Born in Paris, Jules Lion became one of the most distinguished African American artists in 1800’s New Orleans. A master lithographer, he created portraits of Louisianans that are still reprinted.
In Paris he exhibited lithographs at the annual salons from 1831 to 1836. Lion received prizes and published work in L’Artiste, from his depictions of famous Americans. He moved to New Orleans, where he was hired for a new portrait lithography shop by the New Orleans Bee, a bilingual newspaper.
While in New Orleans, in 1840, he introduced the daguerreotype process, which was a new form of photography. New Orleans was the second city in the United States, after New York City, to adopt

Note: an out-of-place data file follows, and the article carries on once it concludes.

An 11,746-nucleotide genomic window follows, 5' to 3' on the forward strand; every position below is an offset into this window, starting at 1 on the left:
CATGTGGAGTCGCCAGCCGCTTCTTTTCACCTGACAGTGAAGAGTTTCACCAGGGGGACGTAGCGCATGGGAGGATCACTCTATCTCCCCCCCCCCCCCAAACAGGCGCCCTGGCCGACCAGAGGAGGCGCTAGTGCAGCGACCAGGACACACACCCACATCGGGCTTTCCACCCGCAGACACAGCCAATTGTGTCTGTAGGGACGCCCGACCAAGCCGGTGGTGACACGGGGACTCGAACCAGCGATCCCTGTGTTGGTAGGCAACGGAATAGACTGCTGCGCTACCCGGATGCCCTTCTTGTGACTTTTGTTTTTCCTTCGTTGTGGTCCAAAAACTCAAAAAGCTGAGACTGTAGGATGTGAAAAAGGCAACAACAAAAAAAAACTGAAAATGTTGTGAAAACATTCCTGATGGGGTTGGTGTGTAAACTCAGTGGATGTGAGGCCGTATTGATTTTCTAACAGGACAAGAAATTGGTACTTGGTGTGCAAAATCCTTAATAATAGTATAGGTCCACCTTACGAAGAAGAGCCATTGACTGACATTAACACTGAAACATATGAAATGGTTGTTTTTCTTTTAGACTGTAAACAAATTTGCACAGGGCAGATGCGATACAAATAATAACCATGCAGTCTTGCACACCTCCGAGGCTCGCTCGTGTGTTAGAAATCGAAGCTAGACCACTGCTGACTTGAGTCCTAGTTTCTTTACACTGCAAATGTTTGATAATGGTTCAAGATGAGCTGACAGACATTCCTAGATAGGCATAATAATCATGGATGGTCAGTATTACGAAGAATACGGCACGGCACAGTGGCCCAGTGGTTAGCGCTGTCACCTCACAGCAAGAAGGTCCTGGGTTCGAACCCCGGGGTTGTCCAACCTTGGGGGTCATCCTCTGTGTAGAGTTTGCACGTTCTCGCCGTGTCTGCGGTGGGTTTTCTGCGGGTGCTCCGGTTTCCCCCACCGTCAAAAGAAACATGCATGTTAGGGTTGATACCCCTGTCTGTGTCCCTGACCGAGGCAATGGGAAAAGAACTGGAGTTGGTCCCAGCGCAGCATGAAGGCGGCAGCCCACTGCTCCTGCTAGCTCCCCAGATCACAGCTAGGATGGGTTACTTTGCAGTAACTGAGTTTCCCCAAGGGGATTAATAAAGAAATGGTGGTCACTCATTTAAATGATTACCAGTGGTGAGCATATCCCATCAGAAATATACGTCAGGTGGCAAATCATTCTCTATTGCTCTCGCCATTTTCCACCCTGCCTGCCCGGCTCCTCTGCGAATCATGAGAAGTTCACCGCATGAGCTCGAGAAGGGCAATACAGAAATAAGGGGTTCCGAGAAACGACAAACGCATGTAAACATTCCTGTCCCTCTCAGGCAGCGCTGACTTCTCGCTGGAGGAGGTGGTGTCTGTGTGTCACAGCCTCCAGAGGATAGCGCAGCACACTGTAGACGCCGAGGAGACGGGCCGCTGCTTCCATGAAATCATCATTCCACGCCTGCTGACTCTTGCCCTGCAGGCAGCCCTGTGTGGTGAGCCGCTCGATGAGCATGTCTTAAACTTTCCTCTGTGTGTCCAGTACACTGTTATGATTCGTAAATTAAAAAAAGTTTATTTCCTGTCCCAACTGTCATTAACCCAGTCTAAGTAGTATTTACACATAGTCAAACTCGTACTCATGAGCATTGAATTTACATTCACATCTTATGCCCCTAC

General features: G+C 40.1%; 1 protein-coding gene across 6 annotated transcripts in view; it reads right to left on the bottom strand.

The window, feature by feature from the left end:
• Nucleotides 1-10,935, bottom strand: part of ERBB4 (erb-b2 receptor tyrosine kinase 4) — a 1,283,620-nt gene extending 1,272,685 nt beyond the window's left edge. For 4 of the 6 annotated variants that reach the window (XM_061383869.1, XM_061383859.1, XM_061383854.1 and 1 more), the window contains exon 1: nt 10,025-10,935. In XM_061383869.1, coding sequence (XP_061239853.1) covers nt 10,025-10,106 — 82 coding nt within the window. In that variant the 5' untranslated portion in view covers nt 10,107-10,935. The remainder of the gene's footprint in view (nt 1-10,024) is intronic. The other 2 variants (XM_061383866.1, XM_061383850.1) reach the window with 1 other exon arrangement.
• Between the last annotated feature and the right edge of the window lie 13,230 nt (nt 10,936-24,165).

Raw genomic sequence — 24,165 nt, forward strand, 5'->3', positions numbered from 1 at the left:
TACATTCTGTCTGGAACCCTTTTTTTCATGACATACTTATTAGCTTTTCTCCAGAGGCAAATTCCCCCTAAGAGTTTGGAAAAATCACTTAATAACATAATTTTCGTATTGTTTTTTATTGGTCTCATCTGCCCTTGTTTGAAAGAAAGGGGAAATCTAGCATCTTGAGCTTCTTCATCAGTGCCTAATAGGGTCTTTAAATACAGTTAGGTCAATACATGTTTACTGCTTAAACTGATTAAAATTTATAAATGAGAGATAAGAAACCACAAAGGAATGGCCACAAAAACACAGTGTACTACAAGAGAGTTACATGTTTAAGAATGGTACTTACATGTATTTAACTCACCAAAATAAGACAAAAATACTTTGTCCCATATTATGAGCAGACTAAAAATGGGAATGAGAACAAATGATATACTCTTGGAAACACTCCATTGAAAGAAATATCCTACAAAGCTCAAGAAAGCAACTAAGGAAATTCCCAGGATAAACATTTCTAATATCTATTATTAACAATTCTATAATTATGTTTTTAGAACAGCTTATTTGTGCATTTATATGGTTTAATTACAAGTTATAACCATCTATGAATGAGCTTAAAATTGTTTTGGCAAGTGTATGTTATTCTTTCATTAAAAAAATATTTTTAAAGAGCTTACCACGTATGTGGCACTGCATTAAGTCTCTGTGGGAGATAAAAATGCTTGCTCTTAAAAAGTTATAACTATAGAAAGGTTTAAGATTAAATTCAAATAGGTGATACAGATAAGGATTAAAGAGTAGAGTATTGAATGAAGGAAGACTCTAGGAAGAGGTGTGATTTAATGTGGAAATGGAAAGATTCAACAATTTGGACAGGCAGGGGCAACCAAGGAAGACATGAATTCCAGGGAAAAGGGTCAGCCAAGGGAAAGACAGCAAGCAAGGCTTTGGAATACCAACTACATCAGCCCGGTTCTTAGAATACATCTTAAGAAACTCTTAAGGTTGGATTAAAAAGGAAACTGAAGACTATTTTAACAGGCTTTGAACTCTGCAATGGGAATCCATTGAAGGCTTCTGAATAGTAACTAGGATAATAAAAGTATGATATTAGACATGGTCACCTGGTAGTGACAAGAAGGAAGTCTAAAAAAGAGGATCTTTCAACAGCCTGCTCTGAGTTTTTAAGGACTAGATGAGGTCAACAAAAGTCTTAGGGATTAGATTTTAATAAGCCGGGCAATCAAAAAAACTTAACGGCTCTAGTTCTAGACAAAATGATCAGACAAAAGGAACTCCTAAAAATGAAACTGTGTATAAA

At the outbreak of the Civil War, Lion began to lithograph confederate sheet music covers for New Orleans publishers. He returned to teaching and creating lithographic portraitures until his death.